The global stock surge tied to Donald Trump’s victory in the U.S. has a better chance of enduring if the president-elect can coax nations such as Germany, Japan and China to embrace reforms, said Mohamed El-Erian, Allianz SE’s chief economic adviser.
“In order for this Trump rally to be sustained, it’s not just about implementing policies at home,” El-Erian said Tuesday in an interview on Bloomberg Television. “It’s not just that he has a pretty clear path domestically, because the Republicans control both houses of Congress. Also, he’s going to need to convince allies and China to move on their re-balancing.”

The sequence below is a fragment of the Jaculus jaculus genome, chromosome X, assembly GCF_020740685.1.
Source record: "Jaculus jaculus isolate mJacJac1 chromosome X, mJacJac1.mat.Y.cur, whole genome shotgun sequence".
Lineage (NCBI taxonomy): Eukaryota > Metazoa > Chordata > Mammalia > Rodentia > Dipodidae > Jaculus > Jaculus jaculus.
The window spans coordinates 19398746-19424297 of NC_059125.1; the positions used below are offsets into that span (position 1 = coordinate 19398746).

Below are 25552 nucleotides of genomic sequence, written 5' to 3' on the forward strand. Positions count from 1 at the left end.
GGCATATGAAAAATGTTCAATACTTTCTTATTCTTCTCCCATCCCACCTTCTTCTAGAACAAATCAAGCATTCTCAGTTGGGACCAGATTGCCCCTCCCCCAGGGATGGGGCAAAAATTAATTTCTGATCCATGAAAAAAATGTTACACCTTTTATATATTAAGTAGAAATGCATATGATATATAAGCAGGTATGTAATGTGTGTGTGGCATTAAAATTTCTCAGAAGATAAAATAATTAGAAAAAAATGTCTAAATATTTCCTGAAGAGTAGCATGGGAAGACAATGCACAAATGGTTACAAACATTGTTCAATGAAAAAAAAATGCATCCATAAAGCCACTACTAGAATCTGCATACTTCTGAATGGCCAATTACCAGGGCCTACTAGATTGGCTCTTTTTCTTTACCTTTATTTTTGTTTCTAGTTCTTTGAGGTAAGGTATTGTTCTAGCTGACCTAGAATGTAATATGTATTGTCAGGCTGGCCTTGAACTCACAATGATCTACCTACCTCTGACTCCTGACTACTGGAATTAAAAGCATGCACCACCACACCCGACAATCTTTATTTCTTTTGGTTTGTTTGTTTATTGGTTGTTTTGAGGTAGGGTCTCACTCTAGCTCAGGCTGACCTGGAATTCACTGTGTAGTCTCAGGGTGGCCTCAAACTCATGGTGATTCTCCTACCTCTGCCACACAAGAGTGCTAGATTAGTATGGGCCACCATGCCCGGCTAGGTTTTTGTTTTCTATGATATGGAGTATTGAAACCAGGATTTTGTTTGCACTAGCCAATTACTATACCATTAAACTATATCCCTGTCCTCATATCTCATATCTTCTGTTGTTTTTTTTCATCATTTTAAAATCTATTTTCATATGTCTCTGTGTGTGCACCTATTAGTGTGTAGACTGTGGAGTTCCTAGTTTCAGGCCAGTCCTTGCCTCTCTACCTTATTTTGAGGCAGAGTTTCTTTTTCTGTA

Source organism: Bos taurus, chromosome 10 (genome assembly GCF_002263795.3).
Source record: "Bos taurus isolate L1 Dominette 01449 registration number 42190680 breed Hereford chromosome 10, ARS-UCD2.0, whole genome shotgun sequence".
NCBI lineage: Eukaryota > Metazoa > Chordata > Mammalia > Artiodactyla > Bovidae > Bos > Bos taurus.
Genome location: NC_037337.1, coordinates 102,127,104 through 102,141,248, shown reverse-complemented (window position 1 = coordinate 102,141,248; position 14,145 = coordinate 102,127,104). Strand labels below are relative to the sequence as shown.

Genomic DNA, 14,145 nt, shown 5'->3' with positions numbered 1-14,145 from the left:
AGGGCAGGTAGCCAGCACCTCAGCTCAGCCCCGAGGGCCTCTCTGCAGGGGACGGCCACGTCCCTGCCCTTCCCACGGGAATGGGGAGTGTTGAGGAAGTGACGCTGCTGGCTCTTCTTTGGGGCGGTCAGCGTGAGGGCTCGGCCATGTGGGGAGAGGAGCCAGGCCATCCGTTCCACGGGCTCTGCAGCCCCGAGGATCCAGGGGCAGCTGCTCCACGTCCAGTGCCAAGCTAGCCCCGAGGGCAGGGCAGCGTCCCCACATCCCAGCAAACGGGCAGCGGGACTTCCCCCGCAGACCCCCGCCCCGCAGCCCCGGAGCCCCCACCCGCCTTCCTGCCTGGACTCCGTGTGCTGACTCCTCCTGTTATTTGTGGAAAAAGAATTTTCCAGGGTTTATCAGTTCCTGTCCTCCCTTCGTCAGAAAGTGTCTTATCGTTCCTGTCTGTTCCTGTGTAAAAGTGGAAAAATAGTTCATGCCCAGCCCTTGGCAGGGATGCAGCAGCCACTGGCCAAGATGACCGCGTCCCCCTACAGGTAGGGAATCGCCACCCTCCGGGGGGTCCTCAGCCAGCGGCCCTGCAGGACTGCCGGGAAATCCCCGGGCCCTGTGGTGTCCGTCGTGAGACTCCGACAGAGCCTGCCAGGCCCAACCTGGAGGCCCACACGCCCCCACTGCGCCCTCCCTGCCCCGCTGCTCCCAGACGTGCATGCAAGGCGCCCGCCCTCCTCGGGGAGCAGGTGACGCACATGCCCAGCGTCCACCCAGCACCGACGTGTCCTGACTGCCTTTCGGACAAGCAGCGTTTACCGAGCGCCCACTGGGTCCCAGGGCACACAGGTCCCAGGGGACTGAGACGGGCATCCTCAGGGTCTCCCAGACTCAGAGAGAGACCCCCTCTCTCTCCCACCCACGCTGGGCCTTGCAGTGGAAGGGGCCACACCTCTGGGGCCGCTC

The S&P 500 Index has jumped about 6 percent since Election Day on optimism that Trump’s plans for stimulus projects and lower taxes will stoke growth. The dollar also climbed along with bond yields, trends that could hurt exports and threaten Trump’s vow to revive employment in America’s manufacturing industry.
“It goes too far when it does two things,” El-Erian, who is also a Bloomberg View columnist, said. “One, when it tightens financial conditions too much. And second, when it fuels protectionist rhetoric in the U.S.” that could lead to more restrictions on trade.
El-Erian called Trump’s pledge to increase infrastructure spending “low-hanging fruit,” noting that President Barack Obama had a similar goal but struggled to win support in a Republican-led Congress. The prospects for consensus might not be as strong in other major economies, however.